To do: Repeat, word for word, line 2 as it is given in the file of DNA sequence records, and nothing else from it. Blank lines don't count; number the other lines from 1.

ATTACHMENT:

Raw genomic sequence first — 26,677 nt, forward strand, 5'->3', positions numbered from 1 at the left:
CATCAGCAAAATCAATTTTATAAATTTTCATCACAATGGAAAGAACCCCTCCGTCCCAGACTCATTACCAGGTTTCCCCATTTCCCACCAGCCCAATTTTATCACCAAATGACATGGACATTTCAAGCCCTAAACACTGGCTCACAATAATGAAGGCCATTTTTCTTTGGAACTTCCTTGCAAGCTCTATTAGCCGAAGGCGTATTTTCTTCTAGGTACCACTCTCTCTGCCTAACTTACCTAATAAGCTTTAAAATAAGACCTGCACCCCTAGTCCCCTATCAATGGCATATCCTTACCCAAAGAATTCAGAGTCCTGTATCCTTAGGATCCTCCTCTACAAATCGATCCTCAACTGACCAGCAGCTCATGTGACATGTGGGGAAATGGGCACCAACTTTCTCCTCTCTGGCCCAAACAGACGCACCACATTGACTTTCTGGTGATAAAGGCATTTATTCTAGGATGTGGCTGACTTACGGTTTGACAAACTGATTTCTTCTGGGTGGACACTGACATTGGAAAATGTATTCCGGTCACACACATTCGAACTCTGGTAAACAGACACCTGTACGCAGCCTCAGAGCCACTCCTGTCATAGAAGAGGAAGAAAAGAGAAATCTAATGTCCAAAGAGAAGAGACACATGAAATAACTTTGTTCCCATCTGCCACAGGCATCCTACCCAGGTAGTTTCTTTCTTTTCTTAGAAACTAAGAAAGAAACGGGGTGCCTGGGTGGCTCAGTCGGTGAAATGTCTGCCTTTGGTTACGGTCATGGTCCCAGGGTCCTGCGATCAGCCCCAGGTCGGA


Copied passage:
CATCAGCAAAATCAATTTTATAAATTTTCATCACAATGGAAAGAACCCCTCCGTCCCAGACTCATTACCAGGTTTCCCCATTTCCCACCAGCCCAATTTTATCACCAAATGACATGGACATTTCAAGCCCTAAACACTGGCTCACAATAATGAAGGCCATTTTTCTTTGGAACTTCCTTGCAAGCTCTATTAGCCGAAGGCGTATTTTCTTCTAGGTACCACTCTCTCTGCCTAACTTACCTAATAAGCTTTAAAATAAGACCTGCACCCCTAGTCCCCTATCAATGGCATATCCTTACCCAAAGAATTCAGAGTCCTGTATCCTTAGGATCCTCCTCTACAAATCGATCCTCAACTGACCAGCAGCTCATGTGACATGTGGGGAAATGGGCACCAACTTTCTCCTCTCTGGCCCAAACAGACGCACCACATTGACTTTCTGGTGATAAAGGCATTTATTCTAGGATGTGGCTGACTTACGGTTTGACAAACTGATTTCTTCTGGGTGGACACTGACATTGGAAAATGTATTCCGGTCACACACATTCGAACTCTGGTAAACAGACACCTGTACGCAGCCTCAGAGCCACTCCTGTCATAGAAGAGGAAGAAAAGAGAAATCTAATGTCCAAAGAGAAGAGACACATGAAATAACTTTGTTCCCATCTGCCACAGGCATCCTACCCAGGTAGTTTCTTTCTTTTCTTAGAAACTAAGAAAGAAACGGGGTGCCTGGGTGGCTCAGTCGGTGAAATGTCTGCCTTTGGTTACGGTCATGGTCCCAGGGTCCTGCGATCAGCCCCAGGTCGGA